A powerful snowstorm — perhaps the worst in years — walloped Clark County on Thursday, causing more than 100 car crashes, early school closures and other havoc across the region.
At least one person died in a massive wreck involving 28 vehicles on Interstate 5 near state Highway 502. That and a spate of other collisions completely shut down both directions of the freeway for much of the morning. Wrecks piled up around the county all day. Emergency dispatchers logged between 100 and 130 weather-related accident calls.
Virtually all local school districts closed early Thursday, and they remain closed Friday. (See a full list of school closures.) Afternoon and evening events were canceled across the county. Garbage trucks weren’t able to complete their routes and collection is canceled for Friday. Road crews scrambled to keep up as snow continued to fall into the afternoon and evening.
“It’s a fairly significant storm, and we’re doing our best to stay on top of it,” said Jeff Mize, a Clark County Public Works spokesman.
And Thursday’s storm is just the beginning, forecasters say.
Clark County residents can expect continued snowfall Friday, with it becoming heavier tonight and Saturday, said Andy Bryant of the National Weather Service in Portland. The accumulation may stick around through Sunday.
“There’s a lot of question about when we’ll transition (to rain). Across Clark County, it’s likely to happen at different times. The closer you are to the Columbia River Gorge, the more likely it is to stay below freezing,” Bryant said.
A storm of this magnitude is rare for February, said Steve Pierce, a Salmon Creek resident, Columbian weather blogger and president of the Oregon chapter of the American Meteorological Society. He said it was the most significant February snowstorm and arctic blast to hit the Portland-Vancouver metro area since 1996.
On Thursday, the county sent out 30 vehicles to plow and spread gravel on roads, Mize said. Crews had also applied de-icer earlier in the week, he said, as did workers in the city of Vancouver. The city has 17 vehicles of varying sizes fitted with plows and de-icers.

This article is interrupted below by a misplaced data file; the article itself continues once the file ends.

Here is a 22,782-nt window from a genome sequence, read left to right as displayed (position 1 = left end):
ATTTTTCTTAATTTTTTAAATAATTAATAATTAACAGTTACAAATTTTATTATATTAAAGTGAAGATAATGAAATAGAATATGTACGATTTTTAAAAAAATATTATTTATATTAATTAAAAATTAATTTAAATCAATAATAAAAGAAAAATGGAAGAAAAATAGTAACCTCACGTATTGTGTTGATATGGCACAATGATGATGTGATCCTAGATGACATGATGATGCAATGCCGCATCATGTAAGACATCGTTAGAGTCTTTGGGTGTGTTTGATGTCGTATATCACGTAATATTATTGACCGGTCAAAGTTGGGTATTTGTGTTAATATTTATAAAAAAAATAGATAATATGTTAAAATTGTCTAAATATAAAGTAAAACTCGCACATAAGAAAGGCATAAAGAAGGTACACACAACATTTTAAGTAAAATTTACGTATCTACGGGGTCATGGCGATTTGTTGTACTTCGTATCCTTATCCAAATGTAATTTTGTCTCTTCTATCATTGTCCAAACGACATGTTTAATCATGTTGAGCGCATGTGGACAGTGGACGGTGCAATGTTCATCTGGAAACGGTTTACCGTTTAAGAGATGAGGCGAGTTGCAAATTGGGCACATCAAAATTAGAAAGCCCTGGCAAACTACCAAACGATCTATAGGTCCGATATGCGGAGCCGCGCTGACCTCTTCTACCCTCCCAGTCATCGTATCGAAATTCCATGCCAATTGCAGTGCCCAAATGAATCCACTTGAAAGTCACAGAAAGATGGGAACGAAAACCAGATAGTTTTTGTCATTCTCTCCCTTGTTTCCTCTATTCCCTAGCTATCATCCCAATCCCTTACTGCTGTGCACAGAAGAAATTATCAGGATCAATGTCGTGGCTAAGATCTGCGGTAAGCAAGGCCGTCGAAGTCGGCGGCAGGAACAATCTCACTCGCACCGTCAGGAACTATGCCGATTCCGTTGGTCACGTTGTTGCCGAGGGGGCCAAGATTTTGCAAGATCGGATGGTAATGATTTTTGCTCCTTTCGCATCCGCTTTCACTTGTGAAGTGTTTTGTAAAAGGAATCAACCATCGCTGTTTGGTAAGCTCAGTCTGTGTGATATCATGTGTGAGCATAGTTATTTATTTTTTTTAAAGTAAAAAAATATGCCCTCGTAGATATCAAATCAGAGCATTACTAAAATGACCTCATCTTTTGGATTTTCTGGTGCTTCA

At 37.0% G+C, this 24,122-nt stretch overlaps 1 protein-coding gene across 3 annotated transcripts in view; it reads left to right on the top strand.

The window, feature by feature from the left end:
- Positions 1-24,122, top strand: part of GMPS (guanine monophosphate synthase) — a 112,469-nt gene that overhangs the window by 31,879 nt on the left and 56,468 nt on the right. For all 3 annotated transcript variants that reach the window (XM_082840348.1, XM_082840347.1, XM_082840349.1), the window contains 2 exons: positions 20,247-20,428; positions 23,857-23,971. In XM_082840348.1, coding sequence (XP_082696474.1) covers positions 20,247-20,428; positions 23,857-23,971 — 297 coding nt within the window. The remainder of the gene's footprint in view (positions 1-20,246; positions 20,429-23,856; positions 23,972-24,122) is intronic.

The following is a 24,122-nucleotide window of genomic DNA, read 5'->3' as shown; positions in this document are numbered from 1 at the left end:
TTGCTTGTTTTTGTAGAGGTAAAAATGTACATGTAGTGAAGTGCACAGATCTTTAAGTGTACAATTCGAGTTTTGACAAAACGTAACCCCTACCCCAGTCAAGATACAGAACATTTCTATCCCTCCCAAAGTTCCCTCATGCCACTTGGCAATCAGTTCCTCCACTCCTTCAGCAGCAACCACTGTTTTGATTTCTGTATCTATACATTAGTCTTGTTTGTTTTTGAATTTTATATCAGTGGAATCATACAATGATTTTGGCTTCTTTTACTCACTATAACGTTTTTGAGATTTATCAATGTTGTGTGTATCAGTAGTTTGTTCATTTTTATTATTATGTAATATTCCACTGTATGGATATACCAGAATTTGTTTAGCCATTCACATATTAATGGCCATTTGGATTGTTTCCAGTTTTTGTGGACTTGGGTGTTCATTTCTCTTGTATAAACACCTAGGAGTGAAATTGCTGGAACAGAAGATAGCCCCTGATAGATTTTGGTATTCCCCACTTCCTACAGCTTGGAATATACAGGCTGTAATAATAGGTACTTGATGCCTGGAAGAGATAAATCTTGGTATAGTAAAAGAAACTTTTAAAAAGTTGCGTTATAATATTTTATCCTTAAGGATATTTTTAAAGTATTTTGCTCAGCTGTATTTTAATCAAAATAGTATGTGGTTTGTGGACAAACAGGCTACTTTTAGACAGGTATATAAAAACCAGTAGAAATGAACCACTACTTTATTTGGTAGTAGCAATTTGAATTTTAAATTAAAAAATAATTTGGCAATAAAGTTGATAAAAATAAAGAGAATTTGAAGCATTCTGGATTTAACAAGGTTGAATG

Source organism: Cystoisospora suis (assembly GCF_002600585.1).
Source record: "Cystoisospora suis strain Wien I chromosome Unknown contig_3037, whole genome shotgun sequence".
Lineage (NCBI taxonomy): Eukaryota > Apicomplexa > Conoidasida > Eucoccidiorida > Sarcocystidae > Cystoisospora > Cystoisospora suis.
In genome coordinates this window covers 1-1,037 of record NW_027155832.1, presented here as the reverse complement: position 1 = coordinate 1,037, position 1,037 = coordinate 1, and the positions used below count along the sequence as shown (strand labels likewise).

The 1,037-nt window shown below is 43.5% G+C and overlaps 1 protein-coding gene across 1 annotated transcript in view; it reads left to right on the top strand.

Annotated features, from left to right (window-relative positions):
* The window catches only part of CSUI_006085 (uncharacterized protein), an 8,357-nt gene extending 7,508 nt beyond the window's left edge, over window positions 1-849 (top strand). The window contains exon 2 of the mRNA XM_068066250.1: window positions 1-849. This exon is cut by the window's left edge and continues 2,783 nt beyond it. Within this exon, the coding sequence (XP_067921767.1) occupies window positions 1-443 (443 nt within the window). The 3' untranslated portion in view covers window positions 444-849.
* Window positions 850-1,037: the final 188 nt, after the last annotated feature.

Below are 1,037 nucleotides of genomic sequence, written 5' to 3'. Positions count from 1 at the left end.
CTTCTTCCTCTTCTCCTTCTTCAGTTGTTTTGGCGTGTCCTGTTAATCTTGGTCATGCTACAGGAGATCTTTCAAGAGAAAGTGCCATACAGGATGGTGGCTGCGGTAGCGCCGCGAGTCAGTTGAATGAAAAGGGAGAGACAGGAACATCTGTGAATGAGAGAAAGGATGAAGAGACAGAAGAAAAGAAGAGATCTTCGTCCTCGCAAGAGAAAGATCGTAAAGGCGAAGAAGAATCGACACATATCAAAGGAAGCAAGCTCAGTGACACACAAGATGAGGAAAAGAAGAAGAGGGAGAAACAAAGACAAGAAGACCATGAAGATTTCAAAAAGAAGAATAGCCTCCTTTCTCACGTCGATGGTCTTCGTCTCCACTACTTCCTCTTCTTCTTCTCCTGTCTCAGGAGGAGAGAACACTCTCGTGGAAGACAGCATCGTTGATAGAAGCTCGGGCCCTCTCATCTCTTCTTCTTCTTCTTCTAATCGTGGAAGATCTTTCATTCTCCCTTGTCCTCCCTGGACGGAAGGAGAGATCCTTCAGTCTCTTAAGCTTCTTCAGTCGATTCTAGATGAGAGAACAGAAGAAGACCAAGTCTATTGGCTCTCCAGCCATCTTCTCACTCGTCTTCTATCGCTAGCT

Snow blanketed all of Clark County, but the heaviest snow appeared to fall in the northern part of the county. The storm was dumping an estimated 1 to 2 inches per hour for much of the afternoon, according to the weather service. The brunt of that fell between Ridgefield and Woodland, according to the weather service.
Chuck Green, who lives in the Mount Vista area north of Washington State University Vancouver, took his work home early around lunch time. By 3 p.m., he said there were 6 inches of snow on the ground, “and it’s still coming down.” Richard Dyrland, whose home is east of Ridgefield, reported up to 6 inches on the ground Thursday afternoon. The snow deepened as the day went on. At 7 p.m., the National Weather Service recorded 9.5 inches in Ridgefield.
“As soon as you get just north of Vancouver, the snow gets much heavier,” Dyrland said.
Green wasn’t the only commuter who left the office early Thursday. Portland-area freeways were already jammed early in the afternoon. And a larger-than-usual number of Clark County commuters took the bus in and out of Portland, hoping to avoid driving entirely, said C-Tran public affairs manager Jim Quintana.
As people left early, the agency began planning for extra service and shuttles to get riders home, he said.
“Today it started out one way, and it changed to something else,” Quintana said. “So you’re constantly trying to adjust and meet demand.”
Several C-Tran routes were put on snow routes. Buses also deployed their automatic “instachains” installed in recent years.
The storm also interrupted air travel. Many flights at Portland International Airport were canceled or delayed.
Conditions may become even more hazardous over the weekend if the snow becomes freezing rain.